2. Crossing borders on domestic flights
    • This is probably the biggest issue for Canadians. All flights that are domestic to Canada, must remain in Canada. This means that you can’t stopover in a US city if your route is between 2 Canadian cities.If you were to look at a map, Minneapolis / MSP is on the way from Toronto / YYZ to Vancouver / YVR, but doing YYZ-YVR via MSP is illegal.Toronto / YYZ is probably the most geographically natural stop between Boston / BOS and Seattle / SEA, but stopping in YYZ on a BOS-SEA flight is also illegal.
  3. Backtracking
    • Backtracking is the act of going backwards in your journey. Basically, this means that on each 1-way, you have to move in a general direction. This is mostly a problem when picking a stopover city that is not a hub city.
    • An example would be if you choose London / YXU as your stopover on the way from Vancouver / YVR to Halifax / YHZ. You might have to do the following:
    • YVR-YYZ-YXU (stopover)
    • YXU-YYZ-YHZ (turnaround point)
  • The YYZ-YXU, followed by a YXU-YYZ would be backtracking since you have already done a journey between YXU and YYZ.

Examples of Legal and Illegal Routings

In the next few examples, I will show you how your perspective on various routings will change their validity. The exact same itinerary can be legal or illegal, depending on how you look at it. If you understand what makes an itinerary legal and illegal, you can do the same analysis with your own preferred routing. You can also convince an Aeroplan agent that your itinerary is valid if they ever tell you it isn’t. Remember that roundtrip flights allow for ONE stopover in one of the directions, provided it is within the routing rules.

In these examples, I will write up the routings as AAA-BBB//BBB-CCC//CCC-AAA, where XXX is an airport code for my origin or destination. This example would imply the following 3 one-way tickets, each of which may be direct or using connections:

Flight 1: AAA-BBB
Flight 2: BBB-CCC
Flight 3: CCC-AAA

Example 1:

Vancouver / YVR, Toronto / YYZ & Halifax / YHZ

Option 1
YVR-YHZ as main trip
YYZ as a stopover
Option 2
YVR-YYZ as main trip
YHZ as a stopover
Outbound YVR-YHZ via YYZ
Inbound YHZ-YVR
Illegal (distance)

In the perspective of Option 1, where the main award is a Vancouver – Halifax trip, we are allowed to stop in Toronto.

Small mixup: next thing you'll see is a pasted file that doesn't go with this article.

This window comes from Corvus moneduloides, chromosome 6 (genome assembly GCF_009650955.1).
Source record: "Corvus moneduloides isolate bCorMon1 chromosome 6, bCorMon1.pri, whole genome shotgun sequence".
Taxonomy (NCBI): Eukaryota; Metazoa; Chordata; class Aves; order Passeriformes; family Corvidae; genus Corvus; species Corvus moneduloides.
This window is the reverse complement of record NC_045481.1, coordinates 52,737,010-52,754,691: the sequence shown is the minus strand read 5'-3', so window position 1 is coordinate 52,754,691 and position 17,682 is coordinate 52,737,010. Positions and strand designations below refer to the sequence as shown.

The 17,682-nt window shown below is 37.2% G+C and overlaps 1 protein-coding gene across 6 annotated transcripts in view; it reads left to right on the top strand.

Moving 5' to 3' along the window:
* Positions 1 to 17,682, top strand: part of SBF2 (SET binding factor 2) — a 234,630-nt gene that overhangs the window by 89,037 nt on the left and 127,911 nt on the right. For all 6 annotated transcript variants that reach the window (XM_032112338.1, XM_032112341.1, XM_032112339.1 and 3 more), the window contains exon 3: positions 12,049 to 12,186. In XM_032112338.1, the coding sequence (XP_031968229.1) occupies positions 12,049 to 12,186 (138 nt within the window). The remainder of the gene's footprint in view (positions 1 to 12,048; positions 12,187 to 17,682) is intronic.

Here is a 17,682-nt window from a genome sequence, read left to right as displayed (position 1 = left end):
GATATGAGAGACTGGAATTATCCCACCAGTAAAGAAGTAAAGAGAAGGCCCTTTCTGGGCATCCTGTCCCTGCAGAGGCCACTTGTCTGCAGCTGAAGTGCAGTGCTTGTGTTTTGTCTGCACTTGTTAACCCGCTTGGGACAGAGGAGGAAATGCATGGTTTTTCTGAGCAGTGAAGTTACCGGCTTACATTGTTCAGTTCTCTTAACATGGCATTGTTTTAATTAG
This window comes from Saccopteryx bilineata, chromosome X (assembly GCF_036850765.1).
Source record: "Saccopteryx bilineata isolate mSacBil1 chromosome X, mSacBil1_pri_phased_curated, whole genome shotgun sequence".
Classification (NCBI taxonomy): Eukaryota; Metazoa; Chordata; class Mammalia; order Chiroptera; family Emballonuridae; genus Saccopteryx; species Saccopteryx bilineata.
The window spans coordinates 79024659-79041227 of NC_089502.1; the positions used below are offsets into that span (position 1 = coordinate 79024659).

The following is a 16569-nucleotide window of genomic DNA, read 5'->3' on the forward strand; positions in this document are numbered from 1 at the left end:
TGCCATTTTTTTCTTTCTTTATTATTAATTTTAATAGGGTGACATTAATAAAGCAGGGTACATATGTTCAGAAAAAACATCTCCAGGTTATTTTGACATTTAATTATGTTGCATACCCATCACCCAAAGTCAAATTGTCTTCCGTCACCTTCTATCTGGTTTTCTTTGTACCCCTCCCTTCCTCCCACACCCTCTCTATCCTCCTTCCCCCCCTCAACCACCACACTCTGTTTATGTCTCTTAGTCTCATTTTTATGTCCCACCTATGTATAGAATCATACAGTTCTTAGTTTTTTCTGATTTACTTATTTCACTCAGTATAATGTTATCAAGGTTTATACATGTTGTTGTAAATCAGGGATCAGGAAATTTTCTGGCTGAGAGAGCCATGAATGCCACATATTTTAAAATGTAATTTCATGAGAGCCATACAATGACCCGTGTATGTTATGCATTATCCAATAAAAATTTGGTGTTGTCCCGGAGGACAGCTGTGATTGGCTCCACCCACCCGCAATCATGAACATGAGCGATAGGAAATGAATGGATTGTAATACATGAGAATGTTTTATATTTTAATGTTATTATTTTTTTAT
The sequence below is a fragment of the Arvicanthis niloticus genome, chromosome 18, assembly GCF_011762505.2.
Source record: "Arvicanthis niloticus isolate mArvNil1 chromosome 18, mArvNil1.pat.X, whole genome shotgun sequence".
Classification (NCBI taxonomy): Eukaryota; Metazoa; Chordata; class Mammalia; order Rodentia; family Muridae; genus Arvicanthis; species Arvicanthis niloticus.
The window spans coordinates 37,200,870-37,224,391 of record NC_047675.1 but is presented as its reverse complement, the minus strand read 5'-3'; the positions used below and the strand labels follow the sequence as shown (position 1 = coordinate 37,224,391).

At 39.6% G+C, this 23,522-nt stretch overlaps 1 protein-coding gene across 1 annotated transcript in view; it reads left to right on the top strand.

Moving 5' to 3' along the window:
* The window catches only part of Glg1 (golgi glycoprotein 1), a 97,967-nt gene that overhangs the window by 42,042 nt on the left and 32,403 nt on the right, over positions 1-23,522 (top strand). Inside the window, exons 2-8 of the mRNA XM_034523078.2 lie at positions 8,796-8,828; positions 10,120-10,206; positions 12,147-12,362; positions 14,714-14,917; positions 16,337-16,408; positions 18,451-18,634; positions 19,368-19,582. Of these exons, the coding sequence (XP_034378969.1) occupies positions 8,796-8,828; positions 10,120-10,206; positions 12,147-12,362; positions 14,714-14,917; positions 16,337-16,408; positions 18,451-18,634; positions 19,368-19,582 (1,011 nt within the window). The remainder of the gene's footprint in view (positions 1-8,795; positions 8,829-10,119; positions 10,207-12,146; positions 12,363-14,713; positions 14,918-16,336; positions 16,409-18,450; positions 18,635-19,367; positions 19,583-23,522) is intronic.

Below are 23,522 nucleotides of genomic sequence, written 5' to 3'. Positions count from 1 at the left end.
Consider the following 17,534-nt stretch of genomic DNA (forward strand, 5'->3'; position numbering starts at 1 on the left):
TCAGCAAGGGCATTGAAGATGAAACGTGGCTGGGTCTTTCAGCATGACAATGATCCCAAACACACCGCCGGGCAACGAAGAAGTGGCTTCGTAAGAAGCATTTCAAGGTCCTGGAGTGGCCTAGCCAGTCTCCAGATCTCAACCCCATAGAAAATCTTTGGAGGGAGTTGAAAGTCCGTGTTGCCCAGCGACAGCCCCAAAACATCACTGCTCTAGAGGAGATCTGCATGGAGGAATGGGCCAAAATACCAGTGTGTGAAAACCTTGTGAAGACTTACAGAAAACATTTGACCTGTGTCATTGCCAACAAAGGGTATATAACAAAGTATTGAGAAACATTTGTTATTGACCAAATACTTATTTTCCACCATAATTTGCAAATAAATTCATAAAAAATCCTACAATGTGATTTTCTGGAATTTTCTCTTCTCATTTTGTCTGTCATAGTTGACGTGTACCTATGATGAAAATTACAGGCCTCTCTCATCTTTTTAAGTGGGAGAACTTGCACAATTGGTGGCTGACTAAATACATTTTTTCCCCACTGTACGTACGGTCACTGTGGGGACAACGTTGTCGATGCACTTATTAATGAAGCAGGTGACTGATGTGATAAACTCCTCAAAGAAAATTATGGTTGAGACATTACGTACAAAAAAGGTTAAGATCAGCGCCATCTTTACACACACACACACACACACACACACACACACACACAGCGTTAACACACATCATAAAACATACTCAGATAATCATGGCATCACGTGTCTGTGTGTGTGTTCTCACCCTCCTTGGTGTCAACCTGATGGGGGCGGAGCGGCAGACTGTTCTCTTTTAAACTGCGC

In the perspective of Option 2, we get an illegal routing since Toronto – Vancouver can’t be done via Halifax. This would be beyond the maximum permitted mileage (MPM) for a Toronto-Vancouver flight.

Example 2:

Vancouver / YVR, Montreal / YUL & New York / JFK

Option 1
YVR-JFK as main trip
YUL as a stopover
Option 2
YVR-YUL as main trip
JFK as a stopover
Outbound YVR-JFK via YUL
Inbound JFK-YVR
Illegal (Cross-Border)

From the perspective of Option 2, we have a connection in the US on a domestic Canada flight, which makes that illegal. From the perspective of Option 1, however, this same itinerary is valid.

This is an example that Aeroplan uses to explain as an illegal routing.

“For example, on a trip from Montreal to Vancouver, you could include a stopover in Winnipeg but not a stopover in New York.”

Their explanation is correct, but the exact routing is actually legal with a slightly different perspective. If you simply call Montreal your stopover point on the way to New York, then the same itinerary is valid.

Example 3:

Montreal / YUL, Calgary / YYC & Miami / MIA

Option 1
YVR-JFK as main trip
YUL as a stopover
Option 2
YVR-YUL as main trip
JFK as a stopover
Outbound YUL-MIA via YYC
Illegal (Distance)
Inbound MIA-YUL
Illegal (Cross-Border)

In this case, we see the disadvantage of living in the hub city. Since the 2 destinations are in opposite directions from each other, and our original city would be the natural connection or stopover, we have no way to make a valid itinerary starting in Montreal.

If you had started in Calgary, stopped in Montreal on the way to Miami, you would have had a legal routing.

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20 comments on “Aeroplan Basics – Stopovers, Open-Jaws & One-Ways”

  1. Seabird says:

    Hello, Thanks for the informative article. I’m planning Seattle – Yangon, Myanmar – Narita(stopover) – Seattle trip in December. I understand that I can do this by transferring 90k amex points to aeroplan. Is this a valid routing and stopover using aeroplan? Do they charge fuel surcharge on international flights? Thank You

  2. Matt says:

    Hey there,

    Great article and I certainly learned something. But I thought you are allowed two stop overs?